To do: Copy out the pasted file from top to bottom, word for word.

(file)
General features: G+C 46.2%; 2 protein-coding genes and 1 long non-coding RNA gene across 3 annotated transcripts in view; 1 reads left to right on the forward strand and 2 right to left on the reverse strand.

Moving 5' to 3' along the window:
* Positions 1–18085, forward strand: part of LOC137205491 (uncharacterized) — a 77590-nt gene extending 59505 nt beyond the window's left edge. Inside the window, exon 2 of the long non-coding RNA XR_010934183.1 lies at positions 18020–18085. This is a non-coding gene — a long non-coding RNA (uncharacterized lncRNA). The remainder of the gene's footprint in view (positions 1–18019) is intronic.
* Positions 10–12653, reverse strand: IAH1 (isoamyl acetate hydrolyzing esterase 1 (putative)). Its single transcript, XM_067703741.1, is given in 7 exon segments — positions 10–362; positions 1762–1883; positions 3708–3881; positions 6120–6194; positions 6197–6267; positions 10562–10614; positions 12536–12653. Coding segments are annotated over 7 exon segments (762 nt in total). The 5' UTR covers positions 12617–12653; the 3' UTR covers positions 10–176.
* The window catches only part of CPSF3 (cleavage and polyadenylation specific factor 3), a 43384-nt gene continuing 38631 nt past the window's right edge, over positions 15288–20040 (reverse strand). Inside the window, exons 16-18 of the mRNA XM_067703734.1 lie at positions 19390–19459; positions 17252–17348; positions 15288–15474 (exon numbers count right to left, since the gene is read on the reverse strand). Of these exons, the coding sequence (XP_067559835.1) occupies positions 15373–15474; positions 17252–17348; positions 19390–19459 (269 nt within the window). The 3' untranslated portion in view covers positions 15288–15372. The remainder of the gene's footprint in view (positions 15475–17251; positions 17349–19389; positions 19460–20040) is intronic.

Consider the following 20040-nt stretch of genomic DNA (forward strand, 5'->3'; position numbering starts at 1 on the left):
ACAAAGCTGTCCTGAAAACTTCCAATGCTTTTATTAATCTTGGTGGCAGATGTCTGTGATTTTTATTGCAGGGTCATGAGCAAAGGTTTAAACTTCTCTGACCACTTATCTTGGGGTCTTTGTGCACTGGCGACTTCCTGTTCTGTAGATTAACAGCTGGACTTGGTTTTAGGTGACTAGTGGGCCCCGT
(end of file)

General features: G+C 46.2%; 2 protein-coding genes and 1 long non-coding RNA gene across 3 annotated transcripts in view; 1 reads left to right on the forward strand and 2 right to left on the reverse strand.

Moving 5' to 3' along the window:
* Positions 1–18085, forward strand: part of LOC137205491 (uncharacterized) — a 77590-nt gene extending 59505 nt beyond the window's left edge. Inside the window, exon 2 of the long non-coding RNA XR_010934183.1 lies at positions 18020–18085. This is a non-coding gene — a long non-coding RNA (uncharacterized lncRNA). The remainder of the gene's footprint in view (positions 1–18019) is intronic.
* Positions 10–12653, reverse strand: IAH1 (isoamyl acetate hydrolyzing esterase 1 (putative)). Its single transcript, XM_067703741.1, is given in 7 exon segments — positions 10–362; positions 1762–1883; positions 3708–3881; positions 6120–6194; positions 6197–6267; positions 10562–10614; positions 12536–12653. Coding segments are annotated over 7 exon segments (762 nt in total). The 5' UTR covers positions 12617–12653; the 3' UTR covers positions 10–176.
* The window catches only part of CPSF3 (cleavage and polyadenylation specific factor 3), a 43384-nt gene continuing 38631 nt past the window's right edge, over positions 15288–20040 (reverse strand). Inside the window, exons 16-18 of the mRNA XM_067703734.1 lie at positions 19390–19459; positions 17252–17348; positions 15288–15474 (exon numbers count right to left, since the gene is read on the reverse strand). Of these exons, the coding sequence (XP_067559835.1) occupies positions 15373–15474; positions 17252–17348; positions 19390–19459 (269 nt within the window). The 3' untranslated portion in view covers positions 15288–15372. The remainder of the gene's footprint in view (positions 15475–17251; positions 17349–19389; positions 19460–20040) is intronic.

Consider the following 20040-nt stretch of genomic DNA (forward strand, 5'->3'; position numbering starts at 1 on the left):
ACAAAGCTGTCCTGAAAACTTCCAATGCTTTTATTAATCTTGGTGGCAGATGTCTGTGATTTTTATTGCAGGGTCATGAGCAAAGGTTTAAACTTCTCTGACCACTTATCTTGGGGTCTTTGTGCACTGGCGACTTCCTGTTCTGTAGATTAACAGCTGGACTTGGTTTTAGGTGACTAGTGGGCCCCGT